Reminiscences of Ramana Maharshi – Dilip Kumar Roy

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Reminiscences of Ramana Maharshi – Dilip Kumar RoyBack

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Dilip Kumar Roy of Sri Aurobindo Ashram was a well-known personality of his time and has authored many books. He was a bhakta and a musician. Sri Ramana’s famous quote, “Bhakti is jnanamata”(the mother of jnana) was in reply to his query whether Sri Ramana advocated jnana and disparaged bhakti.

I first heard of Ramana Maharshi when I was a member of the Ashram of Sri Aurobindo. I asked Sri Aurobindo about the Maharshi and he wrote Backthat he was a yogi of remarkable strength and attainments and that his tapasya had won ‘glory for India.’ On another occasion he characterised him as a ‘Hercules among the yogis.’ So I longed to pay a visit to Sri Ramanasramam.

When I arrived at the Ashram, I felt a deep malaise. How could I hope to get peace and inspiration from the Maharshi if I had failed to get it at the feet of my own Guru, who was surely no less great? Yet I felt sincerely that I had done well in coming to seek inspiration from the great yogi who was venerated by spiritual aspirants of every category.

I entered the hall of the great sage, where he has been living a singular life, blessing all, but belonging to none, interested in everything but attached to nothing. He gave the impression of Siva, the great God of compassion, living a blissful, free and open life, with no walls of ego to cabin the summit vision. What I saw impressed me deeply, though I find it far from easy to portray what I saw or rather experienced. Here was a man who lived like a god, supremely indifferent to all that we worldlings clamour for without cease. Dressed in a bare koupin (loincloth) he yet sat ensconced in grandeur of plenary peace and egoless bliss which we could but speculate upon, yet never fathom.

I touched his feet and then, without a word, sat down near him on the floor and meditated, my heart heaving with a strange exaltation which deepened by and by into an ineffable peace and bliss which lasted for hours and hours. Words seem utterly pale and banal the moment you want to describe an authentic spiritual experience, which is vivid, throbbing and intense.

Later, as I reclined, bathed in peace, in an easy chair under the stars at which I gazed in an ecstasy of tears, I felt deeply gratefUl towards the Maharshi. I recalled a pregnant saying of his: “Just be. All is in you, only a veil stands in between. You have only to rend the veil and then, well just be.” I had found this favourite remark of his rather cryptic till now. But at this moment I understood for the first time and wrote a poem in homage to the Maharshi.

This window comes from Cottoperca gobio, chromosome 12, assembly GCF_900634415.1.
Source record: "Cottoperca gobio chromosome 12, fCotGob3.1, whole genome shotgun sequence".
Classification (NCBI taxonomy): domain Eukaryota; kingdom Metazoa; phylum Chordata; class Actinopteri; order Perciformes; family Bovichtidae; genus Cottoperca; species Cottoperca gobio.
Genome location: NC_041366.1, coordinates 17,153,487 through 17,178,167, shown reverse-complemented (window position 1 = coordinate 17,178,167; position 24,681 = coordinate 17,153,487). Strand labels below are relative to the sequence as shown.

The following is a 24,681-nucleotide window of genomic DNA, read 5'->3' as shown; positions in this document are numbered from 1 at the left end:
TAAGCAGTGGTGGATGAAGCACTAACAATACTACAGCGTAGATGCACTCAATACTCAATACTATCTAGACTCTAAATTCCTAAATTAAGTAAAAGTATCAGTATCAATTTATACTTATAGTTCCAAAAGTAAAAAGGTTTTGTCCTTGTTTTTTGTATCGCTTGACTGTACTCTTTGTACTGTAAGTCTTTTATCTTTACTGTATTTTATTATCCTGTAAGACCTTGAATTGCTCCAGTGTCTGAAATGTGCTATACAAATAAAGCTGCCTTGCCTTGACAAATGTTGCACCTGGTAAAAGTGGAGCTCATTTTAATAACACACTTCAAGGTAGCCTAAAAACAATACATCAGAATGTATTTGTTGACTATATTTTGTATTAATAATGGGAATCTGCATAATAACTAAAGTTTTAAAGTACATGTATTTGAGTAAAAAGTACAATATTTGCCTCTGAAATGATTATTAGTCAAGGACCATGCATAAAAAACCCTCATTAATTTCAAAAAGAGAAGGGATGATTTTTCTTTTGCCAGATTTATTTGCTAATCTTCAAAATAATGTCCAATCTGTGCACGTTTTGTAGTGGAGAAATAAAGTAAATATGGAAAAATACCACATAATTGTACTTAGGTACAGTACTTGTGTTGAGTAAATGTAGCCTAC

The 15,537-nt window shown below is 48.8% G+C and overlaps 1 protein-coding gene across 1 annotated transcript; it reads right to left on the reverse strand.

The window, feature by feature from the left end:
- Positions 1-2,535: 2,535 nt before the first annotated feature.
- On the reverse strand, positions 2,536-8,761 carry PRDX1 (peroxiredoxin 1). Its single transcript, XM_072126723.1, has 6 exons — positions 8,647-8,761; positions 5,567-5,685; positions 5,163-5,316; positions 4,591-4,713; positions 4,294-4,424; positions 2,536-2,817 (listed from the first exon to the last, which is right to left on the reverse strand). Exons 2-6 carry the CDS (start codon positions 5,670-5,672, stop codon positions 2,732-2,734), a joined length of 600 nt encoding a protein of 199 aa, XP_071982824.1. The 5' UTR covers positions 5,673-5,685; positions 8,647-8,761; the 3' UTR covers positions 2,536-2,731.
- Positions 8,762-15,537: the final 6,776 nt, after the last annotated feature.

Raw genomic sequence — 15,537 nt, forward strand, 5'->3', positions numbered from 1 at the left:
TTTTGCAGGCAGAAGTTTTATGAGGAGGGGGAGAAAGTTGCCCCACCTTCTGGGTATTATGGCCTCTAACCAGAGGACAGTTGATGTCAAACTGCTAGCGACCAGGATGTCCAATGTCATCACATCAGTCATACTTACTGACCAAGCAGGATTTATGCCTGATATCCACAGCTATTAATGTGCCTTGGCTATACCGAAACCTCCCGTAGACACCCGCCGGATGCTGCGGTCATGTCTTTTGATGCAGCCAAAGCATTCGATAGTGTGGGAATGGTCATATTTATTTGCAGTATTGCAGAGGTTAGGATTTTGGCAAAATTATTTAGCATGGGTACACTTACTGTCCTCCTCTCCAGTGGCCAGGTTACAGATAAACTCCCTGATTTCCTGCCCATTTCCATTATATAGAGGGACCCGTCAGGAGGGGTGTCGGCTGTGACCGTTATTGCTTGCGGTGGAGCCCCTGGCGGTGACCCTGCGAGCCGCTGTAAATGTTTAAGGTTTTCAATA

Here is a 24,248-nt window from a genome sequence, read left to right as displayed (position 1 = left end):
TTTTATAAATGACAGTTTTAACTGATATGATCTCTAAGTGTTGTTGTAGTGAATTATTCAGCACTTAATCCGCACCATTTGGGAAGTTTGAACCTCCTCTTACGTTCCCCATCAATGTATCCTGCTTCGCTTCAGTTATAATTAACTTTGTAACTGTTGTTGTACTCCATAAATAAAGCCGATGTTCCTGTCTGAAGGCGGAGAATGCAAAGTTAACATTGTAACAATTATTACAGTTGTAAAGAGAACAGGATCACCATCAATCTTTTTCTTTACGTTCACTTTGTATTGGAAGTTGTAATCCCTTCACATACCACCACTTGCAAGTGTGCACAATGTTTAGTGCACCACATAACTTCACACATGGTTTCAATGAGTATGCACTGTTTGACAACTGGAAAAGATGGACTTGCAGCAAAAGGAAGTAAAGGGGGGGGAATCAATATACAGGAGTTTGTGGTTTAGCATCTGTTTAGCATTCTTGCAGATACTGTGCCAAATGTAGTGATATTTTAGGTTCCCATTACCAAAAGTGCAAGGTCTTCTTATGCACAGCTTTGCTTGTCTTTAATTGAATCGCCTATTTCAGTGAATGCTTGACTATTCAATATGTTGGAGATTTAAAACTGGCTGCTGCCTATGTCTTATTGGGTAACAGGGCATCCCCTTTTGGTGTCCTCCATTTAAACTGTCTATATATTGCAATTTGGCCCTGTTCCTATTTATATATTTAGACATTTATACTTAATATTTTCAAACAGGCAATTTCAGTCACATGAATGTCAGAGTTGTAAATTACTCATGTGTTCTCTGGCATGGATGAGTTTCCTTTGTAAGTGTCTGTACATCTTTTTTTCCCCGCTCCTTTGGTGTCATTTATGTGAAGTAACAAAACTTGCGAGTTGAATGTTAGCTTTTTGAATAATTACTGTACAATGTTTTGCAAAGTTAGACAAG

The Maharshi’s self-obliviousness was enchanting for me. Greatness sat easily on him as beauty on a sunset cloud, but with a devastating effect. All our ideas as to how the great should act seem to be dismissed by him with a smile of simple disavowal. I saw with my own eyes day after day during my five-day stay at the Ashram of this unique sage, the like of whom I am sure is not to be met within this vast world.

I have never in my life of varied experience and wide travelling met a man so utterly indescribable and yet so profoundly moving. I cannot say why he moved me to my depths with eyes where no soft light of emotion presided, and yet it bathed me when I met his gaze with a peace that I find as unaccountable as it was delectable.

The Maharshi has not the slightest use for pretentiousness and self-importance. He is for no trappings either of speech or learning.

I saw indeed a man, who in his exterior was anything but distinguished, far less handsome or captivating, and yet – how shall I put it – he was so compelling and so disarming! I shall never forget how deeply stirred I was when I saw his austere yet kind face in the light of electric lamps. The peace I felt reminded me of the startled, though unvoiced query, of Paul Brunton [No. 1]: “Does this man, the Maharshi, emanate the perfume of spiritual peace as the flower emanates fragrance from its petals?”

I sang songs more than once in his presence. And everytime I was ravished by his kind glance and bewitching smile. I realised for the first time what is really meant by the word ‘sacred’.

Extracts from his poem:

To Sri Ramana Maharshi

O Son of Dawn! Who only knowest the Sun, And through His eyes of Light see’st all that lies Revealed – a flawless Plentitude which none But Sun’s own children ever might surmise!

For only the chosen few so far have won The Truth that shines beyond world’s wounds and cries; Who see Thee, throned in the high dominion Of Self’s invulnerable Verities,

Enjoy a glimpse of Bliss of the Beyond.

Thou singest: ‘Nay, ’tis here’ – yet without Thy Compassion’s pledge – how few would understand? Homage to Thee, O minstrel of Clarity!

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